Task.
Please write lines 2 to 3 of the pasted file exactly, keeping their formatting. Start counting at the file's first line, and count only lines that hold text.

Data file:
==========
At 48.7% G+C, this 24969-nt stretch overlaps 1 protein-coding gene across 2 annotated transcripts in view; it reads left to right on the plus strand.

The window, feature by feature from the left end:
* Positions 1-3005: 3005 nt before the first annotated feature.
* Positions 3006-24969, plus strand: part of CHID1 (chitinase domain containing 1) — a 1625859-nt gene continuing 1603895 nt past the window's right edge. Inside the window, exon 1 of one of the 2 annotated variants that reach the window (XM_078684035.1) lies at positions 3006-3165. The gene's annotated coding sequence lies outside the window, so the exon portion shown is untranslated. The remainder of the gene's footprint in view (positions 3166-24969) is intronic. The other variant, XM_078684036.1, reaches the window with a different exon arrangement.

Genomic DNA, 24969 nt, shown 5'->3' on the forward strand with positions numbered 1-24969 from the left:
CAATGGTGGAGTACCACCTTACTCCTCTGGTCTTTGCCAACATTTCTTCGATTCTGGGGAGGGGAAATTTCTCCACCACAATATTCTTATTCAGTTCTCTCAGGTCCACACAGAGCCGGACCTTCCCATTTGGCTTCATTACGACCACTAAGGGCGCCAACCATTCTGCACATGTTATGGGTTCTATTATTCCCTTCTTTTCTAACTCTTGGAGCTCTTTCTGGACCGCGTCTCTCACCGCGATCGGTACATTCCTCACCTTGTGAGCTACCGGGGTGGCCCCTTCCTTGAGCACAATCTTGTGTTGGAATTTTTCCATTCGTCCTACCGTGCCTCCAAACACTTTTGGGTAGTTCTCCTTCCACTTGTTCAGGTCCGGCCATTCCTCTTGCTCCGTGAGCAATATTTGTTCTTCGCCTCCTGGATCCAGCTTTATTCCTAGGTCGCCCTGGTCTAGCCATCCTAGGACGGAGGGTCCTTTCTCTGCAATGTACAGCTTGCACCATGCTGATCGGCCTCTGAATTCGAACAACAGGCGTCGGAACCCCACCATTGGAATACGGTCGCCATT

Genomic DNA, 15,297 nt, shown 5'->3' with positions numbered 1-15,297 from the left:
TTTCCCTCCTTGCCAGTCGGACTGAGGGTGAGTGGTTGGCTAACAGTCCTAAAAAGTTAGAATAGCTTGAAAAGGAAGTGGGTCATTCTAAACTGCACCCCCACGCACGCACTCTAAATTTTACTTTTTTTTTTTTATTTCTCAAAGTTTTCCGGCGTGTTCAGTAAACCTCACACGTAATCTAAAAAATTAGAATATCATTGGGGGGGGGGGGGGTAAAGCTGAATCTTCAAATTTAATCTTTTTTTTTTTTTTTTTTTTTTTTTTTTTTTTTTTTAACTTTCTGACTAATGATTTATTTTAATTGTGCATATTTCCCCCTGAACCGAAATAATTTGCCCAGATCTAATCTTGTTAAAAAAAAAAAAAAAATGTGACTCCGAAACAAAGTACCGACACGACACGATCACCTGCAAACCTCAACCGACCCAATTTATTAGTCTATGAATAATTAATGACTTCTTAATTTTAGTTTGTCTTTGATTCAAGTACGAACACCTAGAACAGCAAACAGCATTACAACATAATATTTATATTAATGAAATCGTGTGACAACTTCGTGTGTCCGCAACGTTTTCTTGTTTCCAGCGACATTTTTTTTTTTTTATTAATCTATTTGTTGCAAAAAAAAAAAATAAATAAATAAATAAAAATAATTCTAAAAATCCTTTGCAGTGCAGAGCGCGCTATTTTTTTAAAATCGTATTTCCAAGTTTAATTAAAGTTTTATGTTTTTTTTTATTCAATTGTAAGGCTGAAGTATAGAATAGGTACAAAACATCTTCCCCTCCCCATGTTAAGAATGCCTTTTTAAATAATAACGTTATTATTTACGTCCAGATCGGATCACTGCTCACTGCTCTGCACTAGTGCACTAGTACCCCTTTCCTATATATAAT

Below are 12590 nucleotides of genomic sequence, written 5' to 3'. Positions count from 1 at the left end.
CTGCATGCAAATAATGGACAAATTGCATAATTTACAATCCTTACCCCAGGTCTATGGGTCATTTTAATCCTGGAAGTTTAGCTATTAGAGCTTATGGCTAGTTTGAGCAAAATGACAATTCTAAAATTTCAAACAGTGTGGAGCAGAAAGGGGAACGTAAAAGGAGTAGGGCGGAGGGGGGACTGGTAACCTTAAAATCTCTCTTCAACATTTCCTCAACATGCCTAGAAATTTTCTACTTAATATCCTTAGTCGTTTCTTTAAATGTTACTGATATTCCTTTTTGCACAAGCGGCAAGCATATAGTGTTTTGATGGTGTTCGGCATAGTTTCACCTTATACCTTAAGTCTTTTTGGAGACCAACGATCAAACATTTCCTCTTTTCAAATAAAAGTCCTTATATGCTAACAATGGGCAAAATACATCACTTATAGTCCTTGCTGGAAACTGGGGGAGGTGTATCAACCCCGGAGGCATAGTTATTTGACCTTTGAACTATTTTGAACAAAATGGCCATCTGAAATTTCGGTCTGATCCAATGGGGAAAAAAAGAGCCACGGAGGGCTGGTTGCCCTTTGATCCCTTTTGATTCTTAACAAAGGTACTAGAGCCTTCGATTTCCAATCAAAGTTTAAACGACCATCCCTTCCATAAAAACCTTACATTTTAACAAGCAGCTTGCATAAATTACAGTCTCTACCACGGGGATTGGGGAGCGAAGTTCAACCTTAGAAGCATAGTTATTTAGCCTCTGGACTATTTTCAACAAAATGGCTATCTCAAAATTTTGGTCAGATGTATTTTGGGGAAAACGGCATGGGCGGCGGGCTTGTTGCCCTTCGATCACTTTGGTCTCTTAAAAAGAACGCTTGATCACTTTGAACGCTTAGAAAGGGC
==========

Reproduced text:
The window, feature by feature from the left end:
* Positions 1-3005: 3005 nt before the first annotated feature.